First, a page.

recursive auction markets in software

Adam Back aba at
Fri Aug 8 15:06:14 PDT 1997

[re connection problems to -- Alex is running with the
Stronghold 1.4 webserver -- what you're seeing is a bug in it.
Presently Alex is going to go back to 1.3, unless C2 comes up with a
bug fix version.  I really should put up a note to this effect.  I'll
do that.

It's still usuable as it's an intermittent bug, and all you've go to
do keep clicking on the reload button in your browser, and it'll get
through after a few tries...

	http//        ]

tzeruch wrote about legal problems which could happen if eternity is
used to sell, or distribute copyright software:

> The legal problems still need to be resolved.  As long as no copyrighted
> material appears I think things will be fine, but when MSwhatever appears,
> someone is going to say the eternity server is like an illegal cable
> descrambler or make up something very similar to ban them since they
> aren't merely forwarding the content from alt.anonymous.messages - if
> encryption is an envelope, the eternity server opens it.

The argument that it is a USENET message being forwarded after
reformatting may not help that much, -- we'll see how it works out.

If there were lots of eternity servers it would be better.

> Otherwise, you could simply post the plaintext to an alt group.  If
> that doesn't happen now (why?),

I dunno.  It could be for a number of reasons, you'd have to do a
survey of the warez d00dz that hang out on IRC channel #warez to see
why they don't do it.

I guess it's because they find easier to trade with DCC commands in
#warez.  I had a look at a #warez session in progress some time ago,
and the trades were going down every few minutes.  Take a look.
Especially games trades but also high price DTP and photo retouching
stuff.  You'd see `trade quark-Xpress 8 for registered quake' or
whatever come up a few times, and then it'd stop, and that handle'd
say thanks I've got it now.

IRC is less main stream, and these folks don't like the lime light
because they know that their 'warez trading habits are frowned upon by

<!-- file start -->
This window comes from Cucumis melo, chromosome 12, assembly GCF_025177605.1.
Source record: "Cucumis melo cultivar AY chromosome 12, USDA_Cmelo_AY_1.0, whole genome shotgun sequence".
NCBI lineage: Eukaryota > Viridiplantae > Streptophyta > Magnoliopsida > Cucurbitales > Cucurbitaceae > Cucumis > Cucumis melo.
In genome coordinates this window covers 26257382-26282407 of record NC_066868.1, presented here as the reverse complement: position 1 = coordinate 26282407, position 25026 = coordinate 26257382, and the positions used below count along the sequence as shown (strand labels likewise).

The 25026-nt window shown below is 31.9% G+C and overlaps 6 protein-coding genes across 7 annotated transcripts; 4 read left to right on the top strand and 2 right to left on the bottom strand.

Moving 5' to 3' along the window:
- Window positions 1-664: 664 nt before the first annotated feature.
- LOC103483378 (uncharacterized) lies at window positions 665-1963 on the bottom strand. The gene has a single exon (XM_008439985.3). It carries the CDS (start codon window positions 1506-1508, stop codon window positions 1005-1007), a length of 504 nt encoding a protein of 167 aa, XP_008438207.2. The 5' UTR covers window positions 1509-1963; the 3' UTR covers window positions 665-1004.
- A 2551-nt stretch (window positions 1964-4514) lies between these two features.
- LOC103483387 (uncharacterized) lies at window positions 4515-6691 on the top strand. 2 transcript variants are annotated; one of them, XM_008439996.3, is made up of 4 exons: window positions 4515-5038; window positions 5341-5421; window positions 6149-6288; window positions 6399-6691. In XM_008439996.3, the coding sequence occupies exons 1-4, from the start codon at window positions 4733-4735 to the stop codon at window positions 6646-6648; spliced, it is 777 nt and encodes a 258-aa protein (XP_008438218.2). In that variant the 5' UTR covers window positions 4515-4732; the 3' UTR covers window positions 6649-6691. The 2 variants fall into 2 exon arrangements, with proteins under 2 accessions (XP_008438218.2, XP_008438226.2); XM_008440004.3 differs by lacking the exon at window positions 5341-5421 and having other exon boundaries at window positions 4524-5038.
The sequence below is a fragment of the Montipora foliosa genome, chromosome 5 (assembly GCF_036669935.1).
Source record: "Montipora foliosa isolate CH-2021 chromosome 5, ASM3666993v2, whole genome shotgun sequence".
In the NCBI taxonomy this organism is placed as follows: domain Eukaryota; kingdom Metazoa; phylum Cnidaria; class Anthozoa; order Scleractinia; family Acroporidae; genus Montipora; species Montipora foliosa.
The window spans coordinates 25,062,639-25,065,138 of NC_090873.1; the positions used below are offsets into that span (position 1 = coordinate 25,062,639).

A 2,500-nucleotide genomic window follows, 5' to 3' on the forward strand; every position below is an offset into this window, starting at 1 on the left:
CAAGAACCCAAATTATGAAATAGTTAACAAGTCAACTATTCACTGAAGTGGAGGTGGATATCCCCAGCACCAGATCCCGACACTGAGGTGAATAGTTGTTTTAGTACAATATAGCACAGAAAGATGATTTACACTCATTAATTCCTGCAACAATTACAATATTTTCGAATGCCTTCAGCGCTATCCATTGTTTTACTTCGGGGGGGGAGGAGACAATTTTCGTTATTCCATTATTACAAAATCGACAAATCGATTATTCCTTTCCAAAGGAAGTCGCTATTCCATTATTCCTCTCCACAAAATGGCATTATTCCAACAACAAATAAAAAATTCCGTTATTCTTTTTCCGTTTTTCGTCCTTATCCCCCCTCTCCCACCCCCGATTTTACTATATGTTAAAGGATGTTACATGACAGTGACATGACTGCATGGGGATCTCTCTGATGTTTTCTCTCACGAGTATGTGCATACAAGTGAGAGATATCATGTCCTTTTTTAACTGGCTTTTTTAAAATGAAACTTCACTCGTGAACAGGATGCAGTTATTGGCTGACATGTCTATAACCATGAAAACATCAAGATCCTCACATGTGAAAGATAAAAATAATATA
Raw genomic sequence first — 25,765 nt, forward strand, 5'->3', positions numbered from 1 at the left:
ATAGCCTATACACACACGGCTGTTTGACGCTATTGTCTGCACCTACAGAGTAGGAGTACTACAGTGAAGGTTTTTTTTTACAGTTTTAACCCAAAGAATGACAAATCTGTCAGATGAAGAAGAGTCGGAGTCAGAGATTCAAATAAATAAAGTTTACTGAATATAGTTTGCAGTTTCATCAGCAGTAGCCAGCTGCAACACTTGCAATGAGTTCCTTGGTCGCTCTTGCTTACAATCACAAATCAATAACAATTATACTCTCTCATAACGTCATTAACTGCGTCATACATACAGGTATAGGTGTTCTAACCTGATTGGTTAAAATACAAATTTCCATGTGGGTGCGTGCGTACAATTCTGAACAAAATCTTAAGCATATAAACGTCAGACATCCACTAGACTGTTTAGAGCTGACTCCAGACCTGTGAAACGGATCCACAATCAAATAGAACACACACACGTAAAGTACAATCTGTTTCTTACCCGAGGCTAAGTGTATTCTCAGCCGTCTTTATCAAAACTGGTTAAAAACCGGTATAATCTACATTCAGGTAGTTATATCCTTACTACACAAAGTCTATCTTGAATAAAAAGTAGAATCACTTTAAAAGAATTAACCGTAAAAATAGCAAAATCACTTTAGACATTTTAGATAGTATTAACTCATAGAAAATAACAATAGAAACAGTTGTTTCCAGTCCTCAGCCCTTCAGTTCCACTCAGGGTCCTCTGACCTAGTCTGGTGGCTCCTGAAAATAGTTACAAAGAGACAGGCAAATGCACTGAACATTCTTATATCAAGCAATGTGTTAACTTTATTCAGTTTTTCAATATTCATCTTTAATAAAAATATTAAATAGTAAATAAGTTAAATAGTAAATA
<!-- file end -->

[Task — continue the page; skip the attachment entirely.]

Another reason is that why should they bother, what's their
motivation?  They aren't making money from it I don't think, they're
just after copyright software without paying for it.  It's probably
just that the most efficient market for leveraging what they have got
copies of via trades is on IRC right now.

Another class of pirate is the Chinese (it is Chinese who do this
yes?) who make CDs full of commercial software and sell it way under
market price.

Perhaps that class of pirate would take off if the net bandwidth was
up to it.  Their next problem would be to control access to their
anonymous eternity page to allow themselves to get some money from it.

Perhaps eternity servers could be set up to charge for downloads and
pass back money to the anonymous poster.  But then how do you stop
someone else reposting it and charging a lower price?  Well you can't.
But that's all what recursive auction markets are about.  The reaches
a point of diminishing returns, and the user can buy freshly released
products more quickly from the first non-copyright abiding software
reseller, or they can buy it more cheaply if they wait as the price
falls over a few days.

Eric Hughes apparently gave a talk at a hacker con some time back
about UIPS `Universal Internet Piracy Service'.  I think his ideas
were to explore the financial aspects of trading system for illicit
software.  He wasn't planning to put up a distributed document store,
but to have an distribution medium were there was a continuous flow of
information.  As long as the information could still get through in
the face of hostilities from copyright police, it was doing it's job
and the software could be traded.  I don't think he's released
software yet, and I don't think there's any papers available on the
net, but it was still an active idea last I heard.

> then adding an encryptor and decryptor isn't going to change it,
> otherwise simply post the encrypted text, and the passphrase in the
> same message, or the encrypted text, the secret key, etc.  Except
> that the URL interface makes access more convienient.

Yup.  Actually it'll be much more convenient because it will disappear
out of the news spool presently, and the eternity servers might get to
the stage where they keep a virtual raid file server implemented by
exchanging documents from their caches, and can archive the most
popular stuff.

So because it's more convenient it's even less defensible as it's
providing some part of this service.

See the post about building a distributed dejanews replacement for
another approach to this problem which is probably more defensible.
Might turn out to be a better way if your suspicions prove correct.

Have *you* exported RSA today? -->

print pack"C*",split/\D+/,`echo "16iII*o\U@{$/=$z;[(pop,pop,unpack"H*",<>

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